Look One Way, Speak Another
Twenty-fourth Sunday in Ordinary Time
September 16, 2012
There is probably only one sure way to approach an understanding of this reading from Mark, and that is to take it one step at a time, almost living through it phrase by phrase, as the disciples themselves had to do. To skip too quickly to the end is to miss the startling points that Jesus addressed to those with whom he ultimately entrusted the continuation of his ministry.
To start with, the geography of the passage shouldn’t be overlooked. Jesus and the 12 had marched through his healing ministry and up to the villages of Caesarea Philippi, which were located in the foothills of Mount Hermon (now in the present-day Golan Heights, just a few miles from the Lebanese border). From this elevated perspective, they could look back toward the South, over the region of Galilee and beyond the horizon toward Jerusalem. Here Jesus invited his disciples to take a figurative look back over the Galilean ministry and ahead to Jerusalem.
Jesus’ discussion with his disciples was really a matter of answering three questions, and then determining what the answers implied for living in this life as disciples. Jesus asked all three questions, and the second two build upon the foundation provided by the first. “Who do others say that I am?” “Who do you say that I am?” and finally – although he didn’t really say it this way – his words answered a third question, “Who do I say that I am?”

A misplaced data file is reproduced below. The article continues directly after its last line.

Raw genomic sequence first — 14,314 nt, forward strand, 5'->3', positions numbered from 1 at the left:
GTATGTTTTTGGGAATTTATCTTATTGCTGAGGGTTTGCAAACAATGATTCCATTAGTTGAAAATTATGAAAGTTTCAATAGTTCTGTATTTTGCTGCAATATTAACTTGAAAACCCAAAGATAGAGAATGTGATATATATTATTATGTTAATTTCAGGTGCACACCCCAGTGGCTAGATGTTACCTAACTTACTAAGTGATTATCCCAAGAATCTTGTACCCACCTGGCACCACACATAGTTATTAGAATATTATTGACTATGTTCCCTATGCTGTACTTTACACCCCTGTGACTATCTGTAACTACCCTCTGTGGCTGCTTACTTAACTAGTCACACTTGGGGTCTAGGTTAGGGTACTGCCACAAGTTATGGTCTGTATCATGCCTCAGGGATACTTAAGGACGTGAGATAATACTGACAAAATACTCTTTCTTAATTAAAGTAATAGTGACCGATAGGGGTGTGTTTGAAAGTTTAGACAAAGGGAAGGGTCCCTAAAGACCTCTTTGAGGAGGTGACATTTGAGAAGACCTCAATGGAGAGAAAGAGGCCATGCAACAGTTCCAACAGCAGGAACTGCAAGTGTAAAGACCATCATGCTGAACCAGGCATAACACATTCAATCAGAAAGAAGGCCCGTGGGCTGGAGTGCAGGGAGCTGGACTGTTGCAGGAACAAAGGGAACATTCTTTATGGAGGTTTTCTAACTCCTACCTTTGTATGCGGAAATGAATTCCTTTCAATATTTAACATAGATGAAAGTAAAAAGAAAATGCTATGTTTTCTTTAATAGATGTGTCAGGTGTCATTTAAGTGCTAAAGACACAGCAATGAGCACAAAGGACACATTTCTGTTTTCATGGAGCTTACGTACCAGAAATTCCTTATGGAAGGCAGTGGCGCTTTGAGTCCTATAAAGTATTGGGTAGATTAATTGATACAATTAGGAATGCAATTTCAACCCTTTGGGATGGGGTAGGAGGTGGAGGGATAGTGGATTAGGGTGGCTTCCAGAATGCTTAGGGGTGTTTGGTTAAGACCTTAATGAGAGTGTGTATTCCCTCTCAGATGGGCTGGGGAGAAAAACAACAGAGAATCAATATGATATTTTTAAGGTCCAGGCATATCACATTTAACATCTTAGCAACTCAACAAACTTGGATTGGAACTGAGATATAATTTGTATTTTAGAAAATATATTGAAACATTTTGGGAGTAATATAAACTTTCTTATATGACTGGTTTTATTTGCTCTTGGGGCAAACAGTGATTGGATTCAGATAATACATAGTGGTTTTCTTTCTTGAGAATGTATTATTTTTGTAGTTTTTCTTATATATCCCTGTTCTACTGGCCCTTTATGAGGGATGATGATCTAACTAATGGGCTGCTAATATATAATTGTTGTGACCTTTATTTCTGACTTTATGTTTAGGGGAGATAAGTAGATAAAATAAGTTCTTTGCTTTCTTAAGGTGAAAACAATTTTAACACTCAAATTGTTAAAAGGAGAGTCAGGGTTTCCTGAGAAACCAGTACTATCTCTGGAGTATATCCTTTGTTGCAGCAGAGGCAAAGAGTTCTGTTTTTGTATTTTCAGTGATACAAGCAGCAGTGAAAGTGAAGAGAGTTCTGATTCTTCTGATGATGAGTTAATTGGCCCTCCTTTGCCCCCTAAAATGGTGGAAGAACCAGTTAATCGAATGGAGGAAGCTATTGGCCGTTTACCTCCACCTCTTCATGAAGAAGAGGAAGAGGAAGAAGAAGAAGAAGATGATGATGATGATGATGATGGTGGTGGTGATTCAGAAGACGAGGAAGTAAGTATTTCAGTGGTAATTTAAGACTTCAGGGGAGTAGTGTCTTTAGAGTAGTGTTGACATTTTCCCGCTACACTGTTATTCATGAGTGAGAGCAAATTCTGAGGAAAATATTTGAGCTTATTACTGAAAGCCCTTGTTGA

First, Who do others say that I am? Jesus was not the first nor the last religious figure to ask questions about public opinion. In fact, it’s fair to say that some modern religious figures are a bit overly-concerned about it. For instance, some of us may remember the emergence of the so-called ‘moral majority’ back in the 1980s – whatever happened to that idea? – a name that implied that numerical superiority in some way blesses this or that religious opinion. In fact, the name never really was even close to being true, only a single digit percentage of the general population ever claimed any affiliation, far from a majority. But somehow just saying it seemed to make it so. A series of exposés about the organization led to its downfall by the middle of the 1980s.
Some might say, “But who would listen to a religious minority?” The historical answer has been, plenty of folks. The church started with 12 people who held a minority opinion in a minority culture in the middle of an ancient Roman civilization that really represented a minority of the world’s population then as now. There is more to be said for holding the minority view than we usually admit. Jesus asked the question, not to go begging after public approval, but to begin to help the disciples learn who he was.